MM: What has been the greatest challenge in your career?

In 1993 I got an idea of making a painting “The Circle of All Nations” for the 50th anniversary of the United Nations. The UN Charter was signed in San Francisco in 1945. I wanted to make a big circle and install it for its official celebration in front of the building where the Charter was signed. I formed a group of collaborators, got permission from the building, the police, the United Nations Association, and so on. The idea was to have people from seven continents paint together. We therefore made a brush to be held by seven painters, which was designed by two architects. We spread five strips of canvas, in total 6.5 meter wide and 8 meter long, outdoors in the UN Plaza in San Francisco. We had children pour paint of different colors on designated spots, then seven of us brushed it into a circle. Pleasing the public was not a goal of my painting, but this one, “The Circle of All Nations,” had to be liked by people. So, I said that if the painting we create had some problems, we would touch it up. But we did not have to. We had a pencil line, which we followed, and it worked amazingly well. We then hung it on the front side of the building, which was a challenge of its own, due to its size and weight in the midst of a June wind. The whole thing was a logistical nightmare, but it went well.

MM: What has been the high point of your career?

I think the high point of my career is right now. I am eighty-seven years old but still active and productive. I have a humble but workable studio and a large art storage and display room, as well as a trained studio assistant. I paint four, five, or six fairly large paintings (81 cm x 91 cm, or 150 cm x 182 cm) in one hour. I do this once or twice a week. I use a roll of canvas, 1.5 meter wide, and 50 meter long in three months. New ideas pour out in every session.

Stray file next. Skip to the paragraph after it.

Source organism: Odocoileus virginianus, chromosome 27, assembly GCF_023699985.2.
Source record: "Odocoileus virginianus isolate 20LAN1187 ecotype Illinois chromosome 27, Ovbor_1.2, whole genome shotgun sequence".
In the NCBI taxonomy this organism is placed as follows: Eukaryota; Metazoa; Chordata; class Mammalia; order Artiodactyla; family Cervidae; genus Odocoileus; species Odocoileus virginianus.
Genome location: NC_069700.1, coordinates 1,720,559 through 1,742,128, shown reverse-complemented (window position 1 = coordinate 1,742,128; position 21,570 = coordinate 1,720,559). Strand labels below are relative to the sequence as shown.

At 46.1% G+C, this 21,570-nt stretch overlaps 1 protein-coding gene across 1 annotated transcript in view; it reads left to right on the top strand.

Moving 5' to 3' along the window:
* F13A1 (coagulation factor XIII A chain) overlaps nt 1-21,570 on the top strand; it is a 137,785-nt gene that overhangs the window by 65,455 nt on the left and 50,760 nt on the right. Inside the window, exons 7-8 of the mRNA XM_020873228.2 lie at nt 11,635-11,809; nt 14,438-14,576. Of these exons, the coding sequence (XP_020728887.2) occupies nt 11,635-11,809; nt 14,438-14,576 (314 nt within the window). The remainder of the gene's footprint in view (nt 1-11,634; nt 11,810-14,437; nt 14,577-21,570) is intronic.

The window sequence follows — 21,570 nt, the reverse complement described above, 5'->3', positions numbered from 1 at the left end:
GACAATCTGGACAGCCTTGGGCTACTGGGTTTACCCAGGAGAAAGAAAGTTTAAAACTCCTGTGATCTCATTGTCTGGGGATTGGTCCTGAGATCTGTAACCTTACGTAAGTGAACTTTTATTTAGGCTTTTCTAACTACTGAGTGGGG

MM: What is the most important thing your creative practice has taught you?

To be relaxed, enjoy, and be healthy. To de-age. 

MM: How did it feel to reflect on creativity today?

Thinking about my own artistic career, I feel fortunate because I could pioneer in different fields. East Asian artists are largely confined to a medium of black ink on paper, but I started using canvas and colors for calligraphy. East Asian paper is thin, so you cannot strike it with a brush too hard, and splashes can be absorbed and turn into blots, so a brush movement loses its power. But canvas is a great medium. When you strike the canvas with the brush, the paint stays there as it is, so it keeps that explosion forever. I sometimes joke that I am not an expressionist, but an explosionist.

The circle has been drawn for centuries in Zen tradition. It is an expression of enlightenment. In the United States, diversity is important, so I started using multiple colors.

I always wanted to do one-stroke painting, but I thought it was like having a party by myself. There is no interaction between the lines. But now I have been doing this for some decades, and it’s a wonderful genre. With one brush movement, using a large brush, I can create a big landscape, with a lot of colors, feelings, energy, spirit, and presence on canvas. It literally shows the miracles of each moment. In every moment there are many things happening, a lot of thoughts and feelings, a lot of understanding. Each moment is so complex, profound, and vast. 

I am afraid that in contemporary art, a lot of works are just invention. Like someone paints a whole canvas flat yellow, or flat black, and others do a similar thing in different ways. To me an important thing in contemporary art is to be human. To be alive, focused, and be fully in the present moment. To be fully in the present moment means to learn from the past, to work for the future, to be aware of the space around us, and be socially engaged. The world can be our canvas. 

Learn more from Kaz at his upcoming retreat at Drala Mountain The Heart of the Brush 

About Kazuaki Tanahashi

Kazuaki TanahashiKazuaki Tanahashi is a painter, calligrapher, writer and peace worker. Born and trained in Japan, he is known for creating a genre of one-stroke paintings and multi-colored Zen circles. A fellow of the World Academy of Art and Science, his brushwork has been featured in many solo exhibitions. He teaches and performs worldwide. His publications include Brush MindThe Heart Sutra: A comprehensive Guide, and Painting Peace: Art in a Time of Global Crisis. Learn more at www.brushmind.net.